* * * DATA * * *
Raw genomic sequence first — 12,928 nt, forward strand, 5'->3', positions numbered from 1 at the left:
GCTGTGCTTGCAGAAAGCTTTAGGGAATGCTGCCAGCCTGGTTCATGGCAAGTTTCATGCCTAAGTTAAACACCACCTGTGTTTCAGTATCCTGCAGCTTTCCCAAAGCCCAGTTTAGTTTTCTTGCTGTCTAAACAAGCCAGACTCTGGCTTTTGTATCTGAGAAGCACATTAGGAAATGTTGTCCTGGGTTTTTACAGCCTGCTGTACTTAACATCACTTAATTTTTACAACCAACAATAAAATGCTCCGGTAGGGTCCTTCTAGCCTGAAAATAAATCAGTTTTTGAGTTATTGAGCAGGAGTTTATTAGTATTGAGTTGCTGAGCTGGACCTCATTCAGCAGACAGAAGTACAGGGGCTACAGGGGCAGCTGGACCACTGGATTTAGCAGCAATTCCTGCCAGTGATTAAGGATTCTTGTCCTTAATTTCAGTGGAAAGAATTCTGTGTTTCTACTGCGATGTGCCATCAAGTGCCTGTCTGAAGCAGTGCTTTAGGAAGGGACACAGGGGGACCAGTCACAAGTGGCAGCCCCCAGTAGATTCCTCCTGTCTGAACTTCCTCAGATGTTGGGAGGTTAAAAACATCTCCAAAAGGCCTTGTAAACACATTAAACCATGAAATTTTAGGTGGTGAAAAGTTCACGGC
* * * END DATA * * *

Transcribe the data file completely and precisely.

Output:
Raw genomic sequence first — 12,928 nt, forward strand, 5'->3', positions numbered from 1 at the left:
GCTGTGCTTGCAGAAAGCTTTAGGGAATGCTGCCAGCCTGGTTCATGGCAAGTTTCATGCCTAAGTTAAACACCACCTGTGTTTCAGTATCCTGCAGCTTTCCCAAAGCCCAGTTTAGTTTTCTTGCTGTCTAAACAAGCCAGACTCTGGCTTTTGTATCTGAGAAGCACATTAGGAAATGTTGTCCTGGGTTTTTACAGCCTGCTGTACTTAACATCACTTAATTTTTACAACCAACAATAAAATGCTCCGGTAGGGTCCTTCTAGCCTGAAAATAAATCAGTTTTTGAGTTATTGAGCAGGAGTTTATTAGTATTGAGTTGCTGAGCTGGACCTCATTCAGCAGACAGAAGTACAGGGGCTACAGGGGCAGCTGGACCACTGGATTTAGCAGCAATTCCTGCCAGTGATTAAGGATTCTTGTCCTTAATTTCAGTGGAAAGAATTCTGTGTTTCTACTGCGATGTGCCATCAAGTGCCTGTCTGAAGCAGTGCTTTAGGAAGGGACACAGGGGGACCAGTCACAAGTGGCAGCCCCCAGTAGATTCCTCCTGTCTGAACTTCCTCAGATGTTGGGAGGTTAAAAACATCTCCAAAAGGCCTTGTAAACACATTAAACCATGAAATTTTAGGTGGTGAAAAGTTCACGGC